November 3, 2022
Top image via iStock from FatCamera
Earlier this summer, HR 123 (Eloise Gómez Reyes) was passed to recognize October 2022 as Children’s Environmental Health Month in California. To raise awareness of the environmental issues threatening children’s health in California, Children Now and partners hosted a state policymaker briefing on October 20, 2022, for legislative staff (see below for a full list of co-sponsoring organizations).
The briefing, on environmental hazards like lead and pesticide exposure, included testimony from San Diego pediatrician Dr. Vi Thuy Nguyen, Greenfield city councilmember Yanely Martinez, a youth activist and high school student, Victor, and other policy experts. The panel highlighted how these environmental hazards impact children’s learning, well-being, and lifelong health outcomes and offered potential policy solutions and opportunities for our State leaders.
To support the information presented at the policymaker briefing, the following materials were developed for legislative staff and stakeholders:
- Children’s Environmental Health in California prepared by Children Now
- The Hazard of Lead Exposure on Children’s Health: Prevention is Paramount prepared by Environmental Working Group
- To Protect Children From Life-Long Health Harms, Legislative Help is Needed to Fix California’s Broken Pesticide Regulatory System prepared by Californians for Pesticide Reform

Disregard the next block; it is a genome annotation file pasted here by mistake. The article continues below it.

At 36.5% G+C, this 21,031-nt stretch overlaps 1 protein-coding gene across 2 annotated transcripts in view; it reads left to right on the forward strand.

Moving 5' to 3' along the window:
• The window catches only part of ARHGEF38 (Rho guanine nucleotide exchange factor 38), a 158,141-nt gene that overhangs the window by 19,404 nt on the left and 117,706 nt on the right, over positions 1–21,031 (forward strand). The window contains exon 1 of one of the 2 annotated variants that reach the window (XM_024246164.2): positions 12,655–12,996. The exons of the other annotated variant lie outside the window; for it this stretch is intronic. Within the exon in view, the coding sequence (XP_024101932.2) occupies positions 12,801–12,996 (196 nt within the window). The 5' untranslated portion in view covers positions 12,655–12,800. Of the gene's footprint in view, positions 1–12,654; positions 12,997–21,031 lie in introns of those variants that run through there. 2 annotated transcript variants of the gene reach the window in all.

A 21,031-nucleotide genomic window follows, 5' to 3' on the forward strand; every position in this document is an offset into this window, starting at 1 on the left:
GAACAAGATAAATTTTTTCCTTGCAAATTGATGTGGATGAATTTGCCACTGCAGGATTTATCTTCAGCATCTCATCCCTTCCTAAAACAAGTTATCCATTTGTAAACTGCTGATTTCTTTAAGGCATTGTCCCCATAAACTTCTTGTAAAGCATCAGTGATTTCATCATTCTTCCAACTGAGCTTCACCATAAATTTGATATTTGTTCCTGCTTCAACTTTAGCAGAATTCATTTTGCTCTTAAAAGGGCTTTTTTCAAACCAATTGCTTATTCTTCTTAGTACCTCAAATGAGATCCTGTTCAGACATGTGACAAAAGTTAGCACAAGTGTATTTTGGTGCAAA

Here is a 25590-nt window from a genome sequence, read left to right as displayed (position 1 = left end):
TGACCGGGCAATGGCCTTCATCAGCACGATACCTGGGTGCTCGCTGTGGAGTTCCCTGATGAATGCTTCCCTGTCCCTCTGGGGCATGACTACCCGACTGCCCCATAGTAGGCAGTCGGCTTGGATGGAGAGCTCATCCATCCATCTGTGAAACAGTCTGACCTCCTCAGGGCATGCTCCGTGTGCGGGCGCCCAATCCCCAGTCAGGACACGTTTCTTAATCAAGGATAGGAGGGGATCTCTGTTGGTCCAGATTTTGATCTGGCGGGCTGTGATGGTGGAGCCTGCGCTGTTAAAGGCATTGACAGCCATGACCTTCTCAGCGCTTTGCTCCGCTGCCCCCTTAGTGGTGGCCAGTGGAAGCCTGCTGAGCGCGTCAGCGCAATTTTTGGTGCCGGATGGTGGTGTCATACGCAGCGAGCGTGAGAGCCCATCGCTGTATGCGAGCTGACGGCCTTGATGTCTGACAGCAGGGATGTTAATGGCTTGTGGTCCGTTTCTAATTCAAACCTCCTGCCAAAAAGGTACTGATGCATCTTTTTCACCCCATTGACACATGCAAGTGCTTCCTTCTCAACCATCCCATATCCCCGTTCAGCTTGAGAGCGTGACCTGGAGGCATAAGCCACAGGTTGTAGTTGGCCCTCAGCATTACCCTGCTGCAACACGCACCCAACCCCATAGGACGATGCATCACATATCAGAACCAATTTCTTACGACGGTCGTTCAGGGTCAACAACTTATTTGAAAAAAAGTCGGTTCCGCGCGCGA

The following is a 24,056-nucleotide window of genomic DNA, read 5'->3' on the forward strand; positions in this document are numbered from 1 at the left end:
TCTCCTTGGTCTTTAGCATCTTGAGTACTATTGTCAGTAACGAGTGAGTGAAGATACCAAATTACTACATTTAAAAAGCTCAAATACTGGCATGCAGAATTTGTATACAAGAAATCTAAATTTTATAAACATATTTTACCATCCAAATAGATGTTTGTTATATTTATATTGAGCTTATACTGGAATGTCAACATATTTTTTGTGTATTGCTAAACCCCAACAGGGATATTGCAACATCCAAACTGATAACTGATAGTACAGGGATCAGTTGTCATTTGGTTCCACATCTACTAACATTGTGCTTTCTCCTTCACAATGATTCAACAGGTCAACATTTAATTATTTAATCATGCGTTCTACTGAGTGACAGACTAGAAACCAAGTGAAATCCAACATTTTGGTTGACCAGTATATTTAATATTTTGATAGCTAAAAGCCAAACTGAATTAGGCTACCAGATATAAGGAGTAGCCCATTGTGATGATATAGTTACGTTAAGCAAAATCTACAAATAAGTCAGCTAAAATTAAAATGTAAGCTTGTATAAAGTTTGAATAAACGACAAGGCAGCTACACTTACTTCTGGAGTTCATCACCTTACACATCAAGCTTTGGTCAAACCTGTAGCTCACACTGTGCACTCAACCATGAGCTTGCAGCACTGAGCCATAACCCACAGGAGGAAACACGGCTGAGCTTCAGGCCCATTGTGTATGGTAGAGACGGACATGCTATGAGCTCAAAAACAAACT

In addition to the policymaker briefing, the Environmental Working Group, Assembly Majority Leader Eloise Gómez Reyes, advocates, and scientific experts hosted a press conference on children’s environmental health (See the recording here, Passcode: 3M@JVD#f).
Environmental health is a children’s health issue and an equity issue. Every child deserves a safe and clean world to play, learn, and grow up in, but that reality doesn’t exist in many of California’s most marginalized communities. For example, asthma is the most common childhood health condition in California, making it difficult for children to exercise, play and attend school. African American, American Indian/Alaska Native, and Latino children, have the highest asthma prevalence and hospitalization rates in California because of environmental racism that concentrates highways, industrial plants, toxic chemicals, neglected soil, corroded plumbing, and pesticide use in communities of color.
Policymaker briefing co-sponsor organizations included:
Children Now; Environmental Working Group; Californians for Pesticide Reform; Families Advocating for Chemical and Toxic Safety; American Academy of Pediatrics\California; American Nurses Association, California; Breast Cancer Over Time; Brighter Beginnings; California Nurses for Environmental Health & Justice; California School-Based Health Alliance; Center for Environmental Health; Center on Race, Poverty & the Environment; Central California Environmental Justice Network; Central Coast Alliance United for a Sustainable Economy; Children’s Specialty Care Coalition; Friends Committee on Legislation in California; Los Angeles Trust for Children’s Health; Monterey Bay Central Labor Council; Pesticide Action Network; Physicians for Social Responsibility Los Angeles; Regional Asthma Management & Prevention; Sierra Club, California; and Western Center on Law & Poverty.